The Right Temperature for 20 Kinds of Meat and Poultry

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Beef, ground
> Internal temperature: 160º

Some people like their burgers rare or medium-rare, but food safety advocates stress that this simply isn’t safe, though the risk is reduced if you grind your own beef shortly before cooking or buy it from a trusted local source. Some experts believe that 155º is a safe internal temperature for ground beef, but most authorities agree on 160º. Either, though, will result in well-done meat. If you’re living dangerously, 140º will yield medium, 130º medium-rare.

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Beef steaks, chops, roasts
> Internal temperature: 145º (rest for 3 minutes)

Government agencies recommend only one temperature for cooking whole pieces of meat, failing to mention that an internal temperature of 145º equates to medium-well. Since the warnings about not eating rare ground meat don’t apply to steaks, chops, and roasts, bear in mind that 135º to 140º means medium, 130º to 135º is medium-rare, and 125º plus a three-minute rest period after cooking will give you rare.

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Chicken, ground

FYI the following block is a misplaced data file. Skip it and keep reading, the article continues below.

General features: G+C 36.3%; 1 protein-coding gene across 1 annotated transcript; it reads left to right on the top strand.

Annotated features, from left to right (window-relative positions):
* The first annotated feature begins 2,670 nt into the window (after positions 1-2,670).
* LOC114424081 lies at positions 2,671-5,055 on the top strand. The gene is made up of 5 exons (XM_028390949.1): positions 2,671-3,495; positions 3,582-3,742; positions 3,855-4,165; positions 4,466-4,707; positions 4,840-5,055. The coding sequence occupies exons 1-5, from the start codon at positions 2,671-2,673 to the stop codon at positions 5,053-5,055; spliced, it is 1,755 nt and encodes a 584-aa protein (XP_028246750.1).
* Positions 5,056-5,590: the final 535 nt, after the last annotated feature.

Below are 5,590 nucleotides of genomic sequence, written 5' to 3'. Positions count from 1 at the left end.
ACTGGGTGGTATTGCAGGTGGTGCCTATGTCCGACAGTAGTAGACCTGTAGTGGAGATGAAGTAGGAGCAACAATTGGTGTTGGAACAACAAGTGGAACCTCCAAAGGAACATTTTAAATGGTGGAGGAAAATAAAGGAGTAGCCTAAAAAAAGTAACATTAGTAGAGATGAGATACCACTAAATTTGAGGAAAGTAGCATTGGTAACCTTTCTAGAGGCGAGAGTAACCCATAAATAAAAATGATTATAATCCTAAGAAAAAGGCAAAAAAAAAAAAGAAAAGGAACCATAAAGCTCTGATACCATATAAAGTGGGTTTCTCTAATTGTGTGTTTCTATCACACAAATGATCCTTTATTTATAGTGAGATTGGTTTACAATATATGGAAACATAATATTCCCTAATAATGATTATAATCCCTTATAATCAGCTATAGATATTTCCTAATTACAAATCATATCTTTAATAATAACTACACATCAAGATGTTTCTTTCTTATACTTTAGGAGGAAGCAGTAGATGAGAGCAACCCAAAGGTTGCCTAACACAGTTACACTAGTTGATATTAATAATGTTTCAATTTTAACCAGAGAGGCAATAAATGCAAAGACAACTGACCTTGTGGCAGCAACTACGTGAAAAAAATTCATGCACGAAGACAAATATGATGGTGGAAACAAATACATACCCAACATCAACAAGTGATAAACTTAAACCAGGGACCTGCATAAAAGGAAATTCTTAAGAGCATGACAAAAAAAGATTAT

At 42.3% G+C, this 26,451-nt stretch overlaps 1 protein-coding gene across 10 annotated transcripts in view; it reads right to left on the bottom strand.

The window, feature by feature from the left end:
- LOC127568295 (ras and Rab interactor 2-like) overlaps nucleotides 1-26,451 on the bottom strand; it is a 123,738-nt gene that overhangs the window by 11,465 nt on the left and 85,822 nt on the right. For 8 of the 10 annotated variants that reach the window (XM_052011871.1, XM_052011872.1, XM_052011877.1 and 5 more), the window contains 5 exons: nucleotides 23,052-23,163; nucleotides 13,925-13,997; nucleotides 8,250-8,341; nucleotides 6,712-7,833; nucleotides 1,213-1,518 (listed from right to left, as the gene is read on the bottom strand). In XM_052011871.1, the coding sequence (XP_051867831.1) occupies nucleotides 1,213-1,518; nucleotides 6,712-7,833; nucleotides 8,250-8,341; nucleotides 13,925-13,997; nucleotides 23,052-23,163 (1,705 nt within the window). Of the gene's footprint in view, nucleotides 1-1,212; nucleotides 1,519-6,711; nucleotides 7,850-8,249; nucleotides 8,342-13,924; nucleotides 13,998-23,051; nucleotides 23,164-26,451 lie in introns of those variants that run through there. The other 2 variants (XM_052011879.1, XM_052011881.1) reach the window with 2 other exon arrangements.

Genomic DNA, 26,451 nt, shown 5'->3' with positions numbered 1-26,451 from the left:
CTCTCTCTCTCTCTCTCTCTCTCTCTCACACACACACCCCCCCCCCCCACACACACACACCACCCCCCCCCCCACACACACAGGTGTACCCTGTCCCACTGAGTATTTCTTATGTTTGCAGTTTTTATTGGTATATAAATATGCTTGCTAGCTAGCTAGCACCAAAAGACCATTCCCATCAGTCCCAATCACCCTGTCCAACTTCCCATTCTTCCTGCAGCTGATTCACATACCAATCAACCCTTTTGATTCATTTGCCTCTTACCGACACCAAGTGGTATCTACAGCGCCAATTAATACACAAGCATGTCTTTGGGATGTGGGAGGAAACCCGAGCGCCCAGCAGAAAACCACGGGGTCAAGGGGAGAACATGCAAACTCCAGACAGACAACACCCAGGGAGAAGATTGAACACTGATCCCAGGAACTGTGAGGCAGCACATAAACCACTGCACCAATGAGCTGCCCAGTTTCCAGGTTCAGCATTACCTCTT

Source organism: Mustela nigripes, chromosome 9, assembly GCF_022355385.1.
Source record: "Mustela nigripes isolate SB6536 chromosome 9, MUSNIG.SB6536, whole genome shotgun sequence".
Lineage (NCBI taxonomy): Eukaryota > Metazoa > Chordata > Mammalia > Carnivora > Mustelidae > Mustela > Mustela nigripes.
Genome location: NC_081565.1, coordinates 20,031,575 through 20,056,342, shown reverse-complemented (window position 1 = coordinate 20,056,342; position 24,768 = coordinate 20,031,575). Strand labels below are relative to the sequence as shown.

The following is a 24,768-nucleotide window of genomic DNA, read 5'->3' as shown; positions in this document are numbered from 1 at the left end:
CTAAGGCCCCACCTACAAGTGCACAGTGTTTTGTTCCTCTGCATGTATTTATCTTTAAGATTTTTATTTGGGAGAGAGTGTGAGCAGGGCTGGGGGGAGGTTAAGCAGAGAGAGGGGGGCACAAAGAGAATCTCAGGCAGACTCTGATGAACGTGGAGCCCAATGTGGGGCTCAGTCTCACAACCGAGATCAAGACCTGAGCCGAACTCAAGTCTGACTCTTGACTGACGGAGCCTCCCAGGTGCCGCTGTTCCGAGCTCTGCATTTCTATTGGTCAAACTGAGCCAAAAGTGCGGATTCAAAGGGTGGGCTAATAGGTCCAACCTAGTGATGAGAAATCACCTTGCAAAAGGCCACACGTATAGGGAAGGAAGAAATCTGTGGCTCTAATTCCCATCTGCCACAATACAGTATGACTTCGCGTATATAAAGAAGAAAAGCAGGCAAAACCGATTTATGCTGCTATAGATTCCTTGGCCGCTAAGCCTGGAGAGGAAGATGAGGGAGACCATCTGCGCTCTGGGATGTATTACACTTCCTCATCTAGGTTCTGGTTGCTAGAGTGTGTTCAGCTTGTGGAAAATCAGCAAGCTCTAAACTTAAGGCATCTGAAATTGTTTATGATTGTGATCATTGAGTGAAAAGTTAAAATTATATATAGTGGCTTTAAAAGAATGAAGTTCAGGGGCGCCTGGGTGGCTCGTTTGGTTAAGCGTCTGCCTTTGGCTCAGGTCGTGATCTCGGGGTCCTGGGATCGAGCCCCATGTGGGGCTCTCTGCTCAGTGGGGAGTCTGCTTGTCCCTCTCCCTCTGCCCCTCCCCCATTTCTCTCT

> Internal temperature: 165º

As chicken is particularly susceptible to bacterial contamination, it should be cooked to higher temperatures than red meat. While the USDA counsels 165º for ground chicken, testers in the Food Network Kitchen have found that 170º to 175º is preferable.

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Chicken, whole
> Internal temperature: 165º

There is little disagreement among experts that this is the correct internal temperature for whole chicken.

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Duck, whole
> Internal temperature: 165º

As with chicken, a temperature of 165º is considered standard for cooking whole ducks, though because duck is not a common carrier of salmonella and its dark red meat resembles that of beef or lamb more than chicken, some cooks roast it to a few degrees less. (Duck breasts cooked separately may be brought to a lower temperature; see below.)